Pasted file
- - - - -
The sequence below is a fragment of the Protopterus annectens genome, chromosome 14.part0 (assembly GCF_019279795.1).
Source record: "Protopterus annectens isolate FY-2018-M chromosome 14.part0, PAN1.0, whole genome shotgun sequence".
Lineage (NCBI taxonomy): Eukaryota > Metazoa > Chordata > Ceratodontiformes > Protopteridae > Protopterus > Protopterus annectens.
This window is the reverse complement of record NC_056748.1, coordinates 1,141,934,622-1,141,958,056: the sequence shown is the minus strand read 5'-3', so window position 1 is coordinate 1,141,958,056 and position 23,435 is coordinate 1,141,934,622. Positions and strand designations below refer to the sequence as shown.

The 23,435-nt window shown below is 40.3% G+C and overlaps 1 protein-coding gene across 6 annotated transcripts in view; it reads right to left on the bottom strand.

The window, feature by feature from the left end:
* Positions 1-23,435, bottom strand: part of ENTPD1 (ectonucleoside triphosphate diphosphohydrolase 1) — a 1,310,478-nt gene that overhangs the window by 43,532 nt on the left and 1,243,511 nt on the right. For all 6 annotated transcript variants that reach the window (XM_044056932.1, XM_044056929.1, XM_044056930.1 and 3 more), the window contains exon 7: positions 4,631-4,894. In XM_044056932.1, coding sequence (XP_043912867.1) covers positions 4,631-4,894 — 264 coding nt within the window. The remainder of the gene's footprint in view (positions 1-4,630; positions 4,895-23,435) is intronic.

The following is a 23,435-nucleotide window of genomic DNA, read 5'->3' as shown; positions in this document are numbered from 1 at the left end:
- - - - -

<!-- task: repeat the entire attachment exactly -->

The sequence below is a fragment of the Protopterus annectens genome, chromosome 14.part0 (assembly GCF_019279795.1).
Source record: "Protopterus annectens isolate FY-2018-M chromosome 14.part0, PAN1.0, whole genome shotgun sequence".
Lineage (NCBI taxonomy): Eukaryota > Metazoa > Chordata > Ceratodontiformes > Protopteridae > Protopterus > Protopterus annectens.
This window is the reverse complement of record NC_056748.1, coordinates 1,141,934,622-1,141,958,056: the sequence shown is the minus strand read 5'-3', so window position 1 is coordinate 1,141,958,056 and position 23,435 is coordinate 1,141,934,622. Positions and strand designations below refer to the sequence as shown.

The 23,435-nt window shown below is 40.3% G+C and overlaps 1 protein-coding gene across 6 annotated transcripts in view; it reads right to left on the bottom strand.

The window, feature by feature from the left end:
* Positions 1-23,435, bottom strand: part of ENTPD1 (ectonucleoside triphosphate diphosphohydrolase 1) — a 1,310,478-nt gene that overhangs the window by 43,532 nt on the left and 1,243,511 nt on the right. For all 6 annotated transcript variants that reach the window (XM_044056932.1, XM_044056929.1, XM_044056930.1 and 3 more), the window contains exon 7: positions 4,631-4,894. In XM_044056932.1, coding sequence (XP_043912867.1) covers positions 4,631-4,894 — 264 coding nt within the window. The remainder of the gene's footprint in view (positions 1-4,630; positions 4,895-23,435) is intronic.

The following is a 23,435-nucleotide window of genomic DNA, read 5'->3' as shown; positions in this document are numbered from 1 at the left end: